April 29, 2009
Here we go again with another stolen laptop story….
When I entrust my personal information to a government agency, in return, I expect them to keep it confidential and protect me. Maybe you feel that way, too. Identity theft is real and we don’t need the government giving hand-outs to identity thieves.
Unfortunately for half a million residents of Oklahoma, they’re just flat out of luck. An Oklahoma Department of Human Services (DHS) employee had her work laptop stolen from her car while she was running an errand on her way home from work.
According to the Chronology of Data Breaches, this laptop had 500,000 names, SSN, dates of birth and addresses for over a million of their clients who receive benefits from the DHS. The computer was password protected but the information wasn’t encrypted.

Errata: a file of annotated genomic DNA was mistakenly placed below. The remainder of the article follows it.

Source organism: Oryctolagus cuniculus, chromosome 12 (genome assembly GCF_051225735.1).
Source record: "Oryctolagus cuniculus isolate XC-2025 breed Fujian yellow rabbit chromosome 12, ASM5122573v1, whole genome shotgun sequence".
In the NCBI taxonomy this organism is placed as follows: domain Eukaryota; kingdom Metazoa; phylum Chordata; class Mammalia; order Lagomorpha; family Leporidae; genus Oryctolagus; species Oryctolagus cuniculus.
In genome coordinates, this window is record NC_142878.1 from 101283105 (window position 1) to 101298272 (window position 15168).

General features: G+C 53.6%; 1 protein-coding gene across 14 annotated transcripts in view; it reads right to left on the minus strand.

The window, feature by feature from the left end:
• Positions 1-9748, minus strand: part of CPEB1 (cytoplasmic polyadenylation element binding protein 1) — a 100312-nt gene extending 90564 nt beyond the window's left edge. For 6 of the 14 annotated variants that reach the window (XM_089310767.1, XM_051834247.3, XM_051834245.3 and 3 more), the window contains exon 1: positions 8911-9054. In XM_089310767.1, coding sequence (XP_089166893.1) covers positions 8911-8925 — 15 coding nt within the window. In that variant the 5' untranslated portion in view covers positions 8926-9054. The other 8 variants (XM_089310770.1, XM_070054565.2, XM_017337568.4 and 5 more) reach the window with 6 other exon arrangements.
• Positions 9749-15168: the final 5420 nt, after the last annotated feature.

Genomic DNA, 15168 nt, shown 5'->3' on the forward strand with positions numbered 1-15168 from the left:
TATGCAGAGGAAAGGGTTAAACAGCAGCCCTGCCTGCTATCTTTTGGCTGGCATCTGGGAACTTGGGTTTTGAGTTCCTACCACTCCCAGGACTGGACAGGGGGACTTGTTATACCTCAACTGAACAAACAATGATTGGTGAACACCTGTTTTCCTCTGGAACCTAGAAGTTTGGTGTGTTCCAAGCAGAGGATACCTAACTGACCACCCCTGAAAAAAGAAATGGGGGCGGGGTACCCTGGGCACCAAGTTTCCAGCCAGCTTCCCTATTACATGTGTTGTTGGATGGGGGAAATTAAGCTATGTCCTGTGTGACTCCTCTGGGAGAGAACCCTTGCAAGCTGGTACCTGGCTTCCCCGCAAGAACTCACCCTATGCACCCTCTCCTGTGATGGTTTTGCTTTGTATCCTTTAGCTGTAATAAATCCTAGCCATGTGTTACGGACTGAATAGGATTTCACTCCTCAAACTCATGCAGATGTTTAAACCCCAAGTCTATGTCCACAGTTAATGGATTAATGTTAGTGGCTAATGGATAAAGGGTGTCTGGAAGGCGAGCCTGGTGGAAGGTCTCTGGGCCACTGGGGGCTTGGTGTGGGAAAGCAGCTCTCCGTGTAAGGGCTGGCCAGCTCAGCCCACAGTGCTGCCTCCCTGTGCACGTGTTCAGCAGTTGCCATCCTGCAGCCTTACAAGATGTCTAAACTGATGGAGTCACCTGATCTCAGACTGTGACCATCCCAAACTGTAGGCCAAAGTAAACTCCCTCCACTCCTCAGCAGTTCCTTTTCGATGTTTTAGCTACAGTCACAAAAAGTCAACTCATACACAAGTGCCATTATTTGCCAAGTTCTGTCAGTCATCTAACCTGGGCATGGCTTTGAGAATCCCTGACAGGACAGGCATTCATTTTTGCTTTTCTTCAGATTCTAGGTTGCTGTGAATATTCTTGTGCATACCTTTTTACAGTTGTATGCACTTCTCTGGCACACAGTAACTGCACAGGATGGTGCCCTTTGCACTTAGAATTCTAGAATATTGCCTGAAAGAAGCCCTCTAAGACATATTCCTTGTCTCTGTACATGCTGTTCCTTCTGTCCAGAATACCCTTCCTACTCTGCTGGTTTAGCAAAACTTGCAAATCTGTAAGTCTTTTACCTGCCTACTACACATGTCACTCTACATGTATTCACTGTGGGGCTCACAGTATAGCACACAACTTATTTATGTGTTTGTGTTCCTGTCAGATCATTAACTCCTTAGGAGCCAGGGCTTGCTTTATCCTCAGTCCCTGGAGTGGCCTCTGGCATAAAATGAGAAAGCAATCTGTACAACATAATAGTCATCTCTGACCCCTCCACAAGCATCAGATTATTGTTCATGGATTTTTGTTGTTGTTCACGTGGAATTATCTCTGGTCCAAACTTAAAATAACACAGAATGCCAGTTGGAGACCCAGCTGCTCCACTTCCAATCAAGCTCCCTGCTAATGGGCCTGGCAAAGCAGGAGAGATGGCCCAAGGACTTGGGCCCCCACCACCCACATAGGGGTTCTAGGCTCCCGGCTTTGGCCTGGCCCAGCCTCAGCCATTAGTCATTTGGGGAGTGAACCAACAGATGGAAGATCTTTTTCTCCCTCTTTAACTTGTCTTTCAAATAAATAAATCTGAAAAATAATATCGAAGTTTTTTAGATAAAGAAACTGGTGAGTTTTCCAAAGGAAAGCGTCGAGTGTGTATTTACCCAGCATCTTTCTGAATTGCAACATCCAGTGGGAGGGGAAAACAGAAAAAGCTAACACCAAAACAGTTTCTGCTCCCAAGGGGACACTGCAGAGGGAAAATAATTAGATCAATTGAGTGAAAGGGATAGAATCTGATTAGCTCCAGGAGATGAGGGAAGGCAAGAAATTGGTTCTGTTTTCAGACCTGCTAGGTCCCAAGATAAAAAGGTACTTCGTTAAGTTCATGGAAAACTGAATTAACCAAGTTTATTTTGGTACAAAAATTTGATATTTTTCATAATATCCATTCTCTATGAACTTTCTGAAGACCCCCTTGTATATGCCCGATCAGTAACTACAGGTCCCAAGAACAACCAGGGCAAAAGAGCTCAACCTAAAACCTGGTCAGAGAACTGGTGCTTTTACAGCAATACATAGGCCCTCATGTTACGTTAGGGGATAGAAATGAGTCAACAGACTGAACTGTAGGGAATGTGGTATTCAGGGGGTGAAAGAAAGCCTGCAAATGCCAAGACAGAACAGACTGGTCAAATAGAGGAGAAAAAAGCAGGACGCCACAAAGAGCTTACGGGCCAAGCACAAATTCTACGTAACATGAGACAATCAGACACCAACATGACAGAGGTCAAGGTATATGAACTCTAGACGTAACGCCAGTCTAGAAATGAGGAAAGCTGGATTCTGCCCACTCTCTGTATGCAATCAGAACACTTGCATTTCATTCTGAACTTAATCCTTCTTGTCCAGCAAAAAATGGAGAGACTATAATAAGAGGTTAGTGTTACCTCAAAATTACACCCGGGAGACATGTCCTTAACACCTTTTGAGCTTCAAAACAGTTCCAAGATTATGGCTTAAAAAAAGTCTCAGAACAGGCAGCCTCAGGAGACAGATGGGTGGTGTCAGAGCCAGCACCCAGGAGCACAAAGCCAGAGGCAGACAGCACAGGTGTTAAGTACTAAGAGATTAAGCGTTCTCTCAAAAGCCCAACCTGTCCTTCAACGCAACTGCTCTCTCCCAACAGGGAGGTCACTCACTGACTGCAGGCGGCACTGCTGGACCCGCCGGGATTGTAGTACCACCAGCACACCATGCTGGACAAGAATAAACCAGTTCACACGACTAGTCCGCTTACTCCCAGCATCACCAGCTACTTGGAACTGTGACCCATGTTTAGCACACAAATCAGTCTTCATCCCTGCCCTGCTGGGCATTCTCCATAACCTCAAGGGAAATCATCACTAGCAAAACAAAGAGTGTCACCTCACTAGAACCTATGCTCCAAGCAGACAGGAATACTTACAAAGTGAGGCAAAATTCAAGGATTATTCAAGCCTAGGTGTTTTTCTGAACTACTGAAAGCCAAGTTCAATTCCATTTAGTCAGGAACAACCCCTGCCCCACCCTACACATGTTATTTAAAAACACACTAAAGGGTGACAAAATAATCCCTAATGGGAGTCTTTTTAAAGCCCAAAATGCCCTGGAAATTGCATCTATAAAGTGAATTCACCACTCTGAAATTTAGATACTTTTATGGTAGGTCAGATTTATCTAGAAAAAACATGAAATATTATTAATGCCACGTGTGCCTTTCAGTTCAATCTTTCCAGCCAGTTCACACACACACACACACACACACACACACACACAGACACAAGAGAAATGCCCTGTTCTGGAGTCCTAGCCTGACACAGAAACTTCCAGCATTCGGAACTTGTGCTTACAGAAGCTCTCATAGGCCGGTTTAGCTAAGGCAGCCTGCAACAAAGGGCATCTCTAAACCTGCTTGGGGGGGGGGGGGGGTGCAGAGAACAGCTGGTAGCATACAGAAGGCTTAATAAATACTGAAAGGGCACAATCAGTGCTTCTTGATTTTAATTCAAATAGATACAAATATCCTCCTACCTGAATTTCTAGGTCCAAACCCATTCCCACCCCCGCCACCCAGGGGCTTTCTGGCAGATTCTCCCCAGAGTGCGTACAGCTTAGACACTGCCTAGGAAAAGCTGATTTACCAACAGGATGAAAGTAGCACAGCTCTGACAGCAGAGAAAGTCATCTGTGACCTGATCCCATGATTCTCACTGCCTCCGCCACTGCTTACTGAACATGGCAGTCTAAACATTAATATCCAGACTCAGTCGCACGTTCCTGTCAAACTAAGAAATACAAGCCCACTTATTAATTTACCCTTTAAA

The ‘officials’ in charge of this say risk is minimal. I guess that’s easy to say when it’s not your information and credit at risk.
What I can’t understand is why an employee needs to take a laptop home that has that kind of information on it. With a million identities, it’s like carrying around a bag full of cash and at the very least should never be out of eyesight of employee who is using it.
No matter how careful you are with your information, you’re only as safe from identity theft as the security of the institution that has it in their files. Judging by the number of breaches from government agencies, universities, colleges and corportations, your info isn’t even remotely safe.
Everyone: If you haven’t put a fraud alert on your credit files, please do it now. You’ll need to remember to renew it every 90 days. It works very well and is free. If you want to take an extra step and freeze your credit files, you can do that, too, but it will cost you a bit of money and time.
Go here to read about Fraud Alerts vs Security Freeze .